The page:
A bill supporting a national dementia strategy for Canada – Bill C-356 – was narrowly defeated in the House of Commons in May but the issue is far from over.
A recent survey conducted by Nanos indicates that 83 per cent of baby boomers want a Canadian dementia strategy. This demographic also represents the next generation of long-term care residents.
According to the Alzheimer Society of Canada, there are 747,000 Canadians living with Alzheimer’s disease or related dementia. Canadians are living longer and age is directly tied into increased dementia rates. By 2031, the number of Canadians living with dementia is expected to double.
This figure represents two factors at play: more Canadians at risk of developing dementia and an increased financial burden to our health-care system, including long-term care.
This isn’t the first time an OMNIway editorial has addressed this matter. In the August 2014 edition, we stated that steps were being taken to create a Canadian dementia strategy, following the federal government’s commitment to renew health research to address the growing onset of dementia and related diseases during its October 2013 Throne Speech.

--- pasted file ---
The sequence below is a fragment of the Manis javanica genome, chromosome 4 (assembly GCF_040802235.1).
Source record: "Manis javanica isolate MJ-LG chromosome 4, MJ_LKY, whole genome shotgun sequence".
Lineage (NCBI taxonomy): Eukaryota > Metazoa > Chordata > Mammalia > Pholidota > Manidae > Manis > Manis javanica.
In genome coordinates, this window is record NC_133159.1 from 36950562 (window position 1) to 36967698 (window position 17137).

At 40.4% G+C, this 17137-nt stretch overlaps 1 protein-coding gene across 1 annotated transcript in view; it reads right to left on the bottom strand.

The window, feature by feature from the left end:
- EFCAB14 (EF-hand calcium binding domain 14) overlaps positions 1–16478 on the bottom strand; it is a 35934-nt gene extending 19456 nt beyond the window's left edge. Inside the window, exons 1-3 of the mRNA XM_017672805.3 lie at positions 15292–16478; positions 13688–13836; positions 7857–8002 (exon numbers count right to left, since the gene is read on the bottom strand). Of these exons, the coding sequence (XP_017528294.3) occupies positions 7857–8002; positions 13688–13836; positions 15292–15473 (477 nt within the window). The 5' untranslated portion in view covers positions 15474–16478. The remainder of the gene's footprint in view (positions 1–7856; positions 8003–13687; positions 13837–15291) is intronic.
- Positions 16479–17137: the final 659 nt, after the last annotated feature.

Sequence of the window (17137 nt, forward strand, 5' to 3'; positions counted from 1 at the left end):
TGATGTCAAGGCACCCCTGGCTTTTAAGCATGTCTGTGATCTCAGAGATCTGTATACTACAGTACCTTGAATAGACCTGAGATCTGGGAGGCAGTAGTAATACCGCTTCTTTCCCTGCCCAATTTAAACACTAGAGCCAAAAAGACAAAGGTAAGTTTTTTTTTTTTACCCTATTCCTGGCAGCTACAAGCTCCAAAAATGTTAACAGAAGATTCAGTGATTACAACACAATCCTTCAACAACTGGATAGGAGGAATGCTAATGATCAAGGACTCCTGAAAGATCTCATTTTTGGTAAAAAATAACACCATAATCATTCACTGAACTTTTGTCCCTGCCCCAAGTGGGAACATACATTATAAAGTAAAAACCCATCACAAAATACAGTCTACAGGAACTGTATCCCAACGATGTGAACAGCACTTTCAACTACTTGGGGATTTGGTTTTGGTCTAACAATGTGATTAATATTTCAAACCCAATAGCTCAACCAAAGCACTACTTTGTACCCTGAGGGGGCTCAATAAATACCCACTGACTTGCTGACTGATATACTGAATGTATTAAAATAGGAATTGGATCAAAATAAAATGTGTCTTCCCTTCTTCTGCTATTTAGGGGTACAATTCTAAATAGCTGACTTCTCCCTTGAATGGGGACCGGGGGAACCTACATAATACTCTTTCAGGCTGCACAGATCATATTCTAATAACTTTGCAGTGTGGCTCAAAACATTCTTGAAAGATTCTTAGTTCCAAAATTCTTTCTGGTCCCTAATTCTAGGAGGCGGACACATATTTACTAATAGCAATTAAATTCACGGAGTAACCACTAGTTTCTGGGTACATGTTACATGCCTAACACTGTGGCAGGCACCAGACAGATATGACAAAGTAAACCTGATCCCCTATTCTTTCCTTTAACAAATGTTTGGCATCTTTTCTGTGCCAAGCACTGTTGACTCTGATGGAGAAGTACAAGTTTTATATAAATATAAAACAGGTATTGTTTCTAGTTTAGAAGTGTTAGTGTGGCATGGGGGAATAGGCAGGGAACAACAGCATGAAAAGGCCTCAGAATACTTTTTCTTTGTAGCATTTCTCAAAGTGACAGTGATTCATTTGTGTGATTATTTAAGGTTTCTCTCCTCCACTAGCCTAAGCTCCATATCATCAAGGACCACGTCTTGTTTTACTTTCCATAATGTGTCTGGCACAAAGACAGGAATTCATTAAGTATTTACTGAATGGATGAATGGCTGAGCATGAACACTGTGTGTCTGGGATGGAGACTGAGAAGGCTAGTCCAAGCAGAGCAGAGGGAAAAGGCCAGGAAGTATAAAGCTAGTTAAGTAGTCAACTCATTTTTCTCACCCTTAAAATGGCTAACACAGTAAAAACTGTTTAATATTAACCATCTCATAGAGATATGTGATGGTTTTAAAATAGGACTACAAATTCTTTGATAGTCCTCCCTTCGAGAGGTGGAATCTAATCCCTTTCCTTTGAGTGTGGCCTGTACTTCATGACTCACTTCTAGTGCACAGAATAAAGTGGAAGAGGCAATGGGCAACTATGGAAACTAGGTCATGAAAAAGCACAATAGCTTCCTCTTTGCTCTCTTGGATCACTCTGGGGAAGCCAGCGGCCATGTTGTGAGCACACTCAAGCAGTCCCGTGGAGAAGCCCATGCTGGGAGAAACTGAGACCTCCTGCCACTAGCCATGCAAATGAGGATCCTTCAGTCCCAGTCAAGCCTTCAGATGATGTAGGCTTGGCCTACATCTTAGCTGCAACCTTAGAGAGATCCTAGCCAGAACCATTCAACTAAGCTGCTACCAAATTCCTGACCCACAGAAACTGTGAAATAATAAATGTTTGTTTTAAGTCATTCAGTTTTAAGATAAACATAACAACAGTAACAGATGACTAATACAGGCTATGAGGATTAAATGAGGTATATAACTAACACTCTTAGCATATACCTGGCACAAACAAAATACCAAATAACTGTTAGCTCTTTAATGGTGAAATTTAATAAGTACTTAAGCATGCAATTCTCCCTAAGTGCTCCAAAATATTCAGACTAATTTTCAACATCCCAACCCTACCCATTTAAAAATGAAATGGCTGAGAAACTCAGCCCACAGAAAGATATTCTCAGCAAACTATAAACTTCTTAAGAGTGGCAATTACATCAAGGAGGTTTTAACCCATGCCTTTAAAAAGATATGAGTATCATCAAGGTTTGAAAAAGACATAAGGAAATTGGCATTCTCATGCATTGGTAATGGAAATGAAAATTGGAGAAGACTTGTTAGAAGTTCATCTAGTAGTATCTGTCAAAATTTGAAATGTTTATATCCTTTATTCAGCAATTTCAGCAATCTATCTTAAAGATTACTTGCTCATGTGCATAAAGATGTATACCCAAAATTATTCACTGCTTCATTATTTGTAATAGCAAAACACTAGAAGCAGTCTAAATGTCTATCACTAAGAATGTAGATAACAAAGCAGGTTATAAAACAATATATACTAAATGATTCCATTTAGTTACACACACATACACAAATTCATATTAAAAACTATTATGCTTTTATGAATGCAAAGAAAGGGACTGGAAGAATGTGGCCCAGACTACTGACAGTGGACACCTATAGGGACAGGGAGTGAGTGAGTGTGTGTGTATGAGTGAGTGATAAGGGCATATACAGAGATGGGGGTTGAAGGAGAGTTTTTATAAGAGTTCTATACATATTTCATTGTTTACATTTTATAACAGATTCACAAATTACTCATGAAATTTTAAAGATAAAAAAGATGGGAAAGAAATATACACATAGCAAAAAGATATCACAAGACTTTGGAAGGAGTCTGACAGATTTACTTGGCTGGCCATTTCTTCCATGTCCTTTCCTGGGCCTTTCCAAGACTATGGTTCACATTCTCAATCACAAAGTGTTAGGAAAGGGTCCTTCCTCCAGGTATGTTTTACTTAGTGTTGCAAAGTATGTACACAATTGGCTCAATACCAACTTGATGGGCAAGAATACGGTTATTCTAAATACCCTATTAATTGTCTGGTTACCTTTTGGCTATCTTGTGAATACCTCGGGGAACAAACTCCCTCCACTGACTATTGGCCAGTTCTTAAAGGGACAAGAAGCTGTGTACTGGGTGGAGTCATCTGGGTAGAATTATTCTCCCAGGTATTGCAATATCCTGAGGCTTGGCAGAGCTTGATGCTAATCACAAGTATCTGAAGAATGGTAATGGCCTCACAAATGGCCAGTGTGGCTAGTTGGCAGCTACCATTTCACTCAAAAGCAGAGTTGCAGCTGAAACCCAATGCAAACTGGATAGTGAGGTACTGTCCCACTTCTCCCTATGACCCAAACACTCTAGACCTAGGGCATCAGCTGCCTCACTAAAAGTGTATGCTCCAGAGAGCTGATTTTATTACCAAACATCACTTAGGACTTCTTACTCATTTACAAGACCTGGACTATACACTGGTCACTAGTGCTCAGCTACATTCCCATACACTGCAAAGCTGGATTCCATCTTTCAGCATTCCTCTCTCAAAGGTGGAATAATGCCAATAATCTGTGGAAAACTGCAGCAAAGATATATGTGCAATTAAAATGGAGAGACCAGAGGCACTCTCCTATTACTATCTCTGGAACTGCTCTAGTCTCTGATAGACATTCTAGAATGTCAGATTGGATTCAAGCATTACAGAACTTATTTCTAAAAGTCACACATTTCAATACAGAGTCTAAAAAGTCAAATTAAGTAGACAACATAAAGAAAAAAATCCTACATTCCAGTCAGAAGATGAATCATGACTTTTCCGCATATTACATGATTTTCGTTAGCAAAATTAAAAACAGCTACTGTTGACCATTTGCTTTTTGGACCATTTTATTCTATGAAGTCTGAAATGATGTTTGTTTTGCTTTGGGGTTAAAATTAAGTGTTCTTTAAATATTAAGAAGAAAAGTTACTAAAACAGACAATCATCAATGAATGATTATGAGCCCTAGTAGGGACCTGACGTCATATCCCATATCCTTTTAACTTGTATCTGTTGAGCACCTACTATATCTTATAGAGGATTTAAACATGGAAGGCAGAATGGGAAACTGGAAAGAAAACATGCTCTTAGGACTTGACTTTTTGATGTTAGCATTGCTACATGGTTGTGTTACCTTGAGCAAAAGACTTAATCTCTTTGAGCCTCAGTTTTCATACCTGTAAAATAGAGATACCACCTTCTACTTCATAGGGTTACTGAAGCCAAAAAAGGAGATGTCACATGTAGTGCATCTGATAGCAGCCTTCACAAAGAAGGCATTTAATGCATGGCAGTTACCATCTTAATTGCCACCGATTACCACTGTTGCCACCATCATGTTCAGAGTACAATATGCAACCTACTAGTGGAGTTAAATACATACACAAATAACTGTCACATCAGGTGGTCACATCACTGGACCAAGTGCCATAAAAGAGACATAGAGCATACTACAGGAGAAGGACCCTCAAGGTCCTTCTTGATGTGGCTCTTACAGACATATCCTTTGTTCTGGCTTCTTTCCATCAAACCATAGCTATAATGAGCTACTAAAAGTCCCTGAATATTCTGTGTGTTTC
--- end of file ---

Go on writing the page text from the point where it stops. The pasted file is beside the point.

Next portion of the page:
The Alzheimer Society is also pushing for a national dementia strategy. The organization says a national strategy should be “a comprehensive, workable approach that dramatically improves the lives of people living with dementia.” To achieve this, a national dementia strategy also needs input, not just from high-level health-care professionals and government officials but also from people living with dementia and their families.
Input also needs to come from a wide range of professional health-care sources – communities, long-term care and acute care – in order to make a strategy viable.
A Canadawide strategy, once established, should address the issues all provinces have in terms of enhancing quality of life for people with dementia. A one-size-fits-all approach is not viable because each province has a different health-care system.
Policymakers also need to look at what strategies already exist – in Canada and internationally – to discover the strengths and build upon them.
Canada has a newly elected government. With this new government comes renewed hope for Ottawa to rethink the future of Canadian seniors.
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